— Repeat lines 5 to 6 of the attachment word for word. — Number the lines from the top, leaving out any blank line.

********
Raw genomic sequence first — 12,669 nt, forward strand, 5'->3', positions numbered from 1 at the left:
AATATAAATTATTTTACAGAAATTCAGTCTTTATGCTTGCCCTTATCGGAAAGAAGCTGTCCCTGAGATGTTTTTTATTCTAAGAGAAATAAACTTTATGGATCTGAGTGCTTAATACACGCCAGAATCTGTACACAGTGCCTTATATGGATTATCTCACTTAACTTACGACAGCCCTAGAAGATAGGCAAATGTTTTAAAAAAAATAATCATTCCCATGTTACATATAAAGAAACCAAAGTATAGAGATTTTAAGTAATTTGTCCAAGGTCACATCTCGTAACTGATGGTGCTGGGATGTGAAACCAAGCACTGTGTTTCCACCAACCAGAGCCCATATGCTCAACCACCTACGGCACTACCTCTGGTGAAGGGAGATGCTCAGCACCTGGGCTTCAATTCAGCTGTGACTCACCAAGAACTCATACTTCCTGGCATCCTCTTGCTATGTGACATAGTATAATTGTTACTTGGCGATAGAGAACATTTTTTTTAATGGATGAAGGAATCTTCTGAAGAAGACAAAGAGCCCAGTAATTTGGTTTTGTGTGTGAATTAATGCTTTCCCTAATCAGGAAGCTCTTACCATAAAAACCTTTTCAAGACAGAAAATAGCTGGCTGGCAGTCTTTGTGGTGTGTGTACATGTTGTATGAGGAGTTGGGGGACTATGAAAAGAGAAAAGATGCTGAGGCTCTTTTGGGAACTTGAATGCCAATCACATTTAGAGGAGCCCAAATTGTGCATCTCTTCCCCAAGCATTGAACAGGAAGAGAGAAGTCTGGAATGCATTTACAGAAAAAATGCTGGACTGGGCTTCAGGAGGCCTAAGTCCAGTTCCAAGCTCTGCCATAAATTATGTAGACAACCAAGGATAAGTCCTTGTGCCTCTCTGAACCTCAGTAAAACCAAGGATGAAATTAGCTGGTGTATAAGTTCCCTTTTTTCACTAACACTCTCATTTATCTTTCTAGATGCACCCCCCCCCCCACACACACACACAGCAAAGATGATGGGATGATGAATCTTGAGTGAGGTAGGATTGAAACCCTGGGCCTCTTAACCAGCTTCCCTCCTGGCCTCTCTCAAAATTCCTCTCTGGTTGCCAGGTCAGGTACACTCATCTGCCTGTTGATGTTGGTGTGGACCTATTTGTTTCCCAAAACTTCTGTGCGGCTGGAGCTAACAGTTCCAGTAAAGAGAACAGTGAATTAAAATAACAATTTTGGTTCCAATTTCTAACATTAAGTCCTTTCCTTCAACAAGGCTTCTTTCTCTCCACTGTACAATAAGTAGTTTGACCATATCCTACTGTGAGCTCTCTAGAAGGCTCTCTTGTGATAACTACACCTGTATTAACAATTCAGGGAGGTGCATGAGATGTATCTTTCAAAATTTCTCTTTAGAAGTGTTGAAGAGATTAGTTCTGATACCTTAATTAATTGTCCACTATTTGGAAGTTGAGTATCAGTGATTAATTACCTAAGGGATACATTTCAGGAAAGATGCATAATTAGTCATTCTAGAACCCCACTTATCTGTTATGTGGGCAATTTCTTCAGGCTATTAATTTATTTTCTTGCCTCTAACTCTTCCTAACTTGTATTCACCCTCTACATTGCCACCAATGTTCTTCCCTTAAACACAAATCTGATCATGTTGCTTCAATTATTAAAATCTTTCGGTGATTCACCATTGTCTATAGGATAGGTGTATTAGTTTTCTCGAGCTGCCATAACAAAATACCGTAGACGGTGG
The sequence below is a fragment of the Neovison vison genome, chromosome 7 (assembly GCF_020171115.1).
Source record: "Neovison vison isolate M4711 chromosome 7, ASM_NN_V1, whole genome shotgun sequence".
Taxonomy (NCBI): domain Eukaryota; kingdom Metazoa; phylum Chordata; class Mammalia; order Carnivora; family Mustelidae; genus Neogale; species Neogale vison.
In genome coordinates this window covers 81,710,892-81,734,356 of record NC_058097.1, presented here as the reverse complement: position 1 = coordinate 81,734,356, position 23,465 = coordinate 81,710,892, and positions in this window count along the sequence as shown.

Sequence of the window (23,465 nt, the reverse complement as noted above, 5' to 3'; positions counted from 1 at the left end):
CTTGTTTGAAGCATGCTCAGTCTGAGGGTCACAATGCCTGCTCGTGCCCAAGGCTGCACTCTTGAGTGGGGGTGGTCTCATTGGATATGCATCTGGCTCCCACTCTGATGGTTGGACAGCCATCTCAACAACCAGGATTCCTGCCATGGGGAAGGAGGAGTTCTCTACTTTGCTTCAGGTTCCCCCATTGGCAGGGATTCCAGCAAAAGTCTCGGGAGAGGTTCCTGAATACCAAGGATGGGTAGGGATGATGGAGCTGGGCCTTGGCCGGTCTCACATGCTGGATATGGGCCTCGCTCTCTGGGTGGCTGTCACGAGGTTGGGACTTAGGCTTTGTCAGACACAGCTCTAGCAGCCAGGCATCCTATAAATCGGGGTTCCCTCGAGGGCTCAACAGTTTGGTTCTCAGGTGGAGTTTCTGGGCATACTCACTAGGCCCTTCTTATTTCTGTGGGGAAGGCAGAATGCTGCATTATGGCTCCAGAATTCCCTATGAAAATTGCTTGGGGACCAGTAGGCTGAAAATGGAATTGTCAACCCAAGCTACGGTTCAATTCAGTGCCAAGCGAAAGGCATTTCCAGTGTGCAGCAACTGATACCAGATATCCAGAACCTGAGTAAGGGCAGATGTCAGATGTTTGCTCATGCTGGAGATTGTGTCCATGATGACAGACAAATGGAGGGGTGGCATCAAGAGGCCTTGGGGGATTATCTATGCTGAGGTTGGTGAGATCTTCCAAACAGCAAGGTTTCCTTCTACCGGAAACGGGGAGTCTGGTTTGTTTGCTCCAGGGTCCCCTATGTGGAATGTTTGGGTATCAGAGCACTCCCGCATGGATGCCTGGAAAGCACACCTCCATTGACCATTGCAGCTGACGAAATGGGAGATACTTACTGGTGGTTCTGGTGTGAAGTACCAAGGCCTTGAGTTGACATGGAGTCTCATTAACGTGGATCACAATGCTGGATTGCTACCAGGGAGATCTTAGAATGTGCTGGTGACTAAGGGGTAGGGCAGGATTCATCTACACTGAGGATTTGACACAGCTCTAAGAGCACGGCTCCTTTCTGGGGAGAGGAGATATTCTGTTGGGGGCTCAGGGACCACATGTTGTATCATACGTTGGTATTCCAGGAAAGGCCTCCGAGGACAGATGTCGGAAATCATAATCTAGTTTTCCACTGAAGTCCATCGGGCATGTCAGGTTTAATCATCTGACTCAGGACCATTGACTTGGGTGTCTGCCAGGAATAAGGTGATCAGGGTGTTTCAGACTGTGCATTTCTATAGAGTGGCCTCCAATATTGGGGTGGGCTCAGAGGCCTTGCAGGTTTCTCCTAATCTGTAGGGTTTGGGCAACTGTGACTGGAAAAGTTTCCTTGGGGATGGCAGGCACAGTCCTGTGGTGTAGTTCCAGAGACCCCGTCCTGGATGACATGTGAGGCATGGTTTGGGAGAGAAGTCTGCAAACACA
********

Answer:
Taxonomy (NCBI): domain Eukaryota; kingdom Metazoa; phylum Chordata; class Mammalia; order Carnivora; family Mustelidae; genus Neogale; species Neogale vison.
In genome coordinates this window covers 81,710,892-81,734,356 of record NC_058097.1, presented here as the reverse complement: position 1 = coordinate 81,734,356, position 23,465 = coordinate 81,710,892, and positions in this window count along the sequence as shown.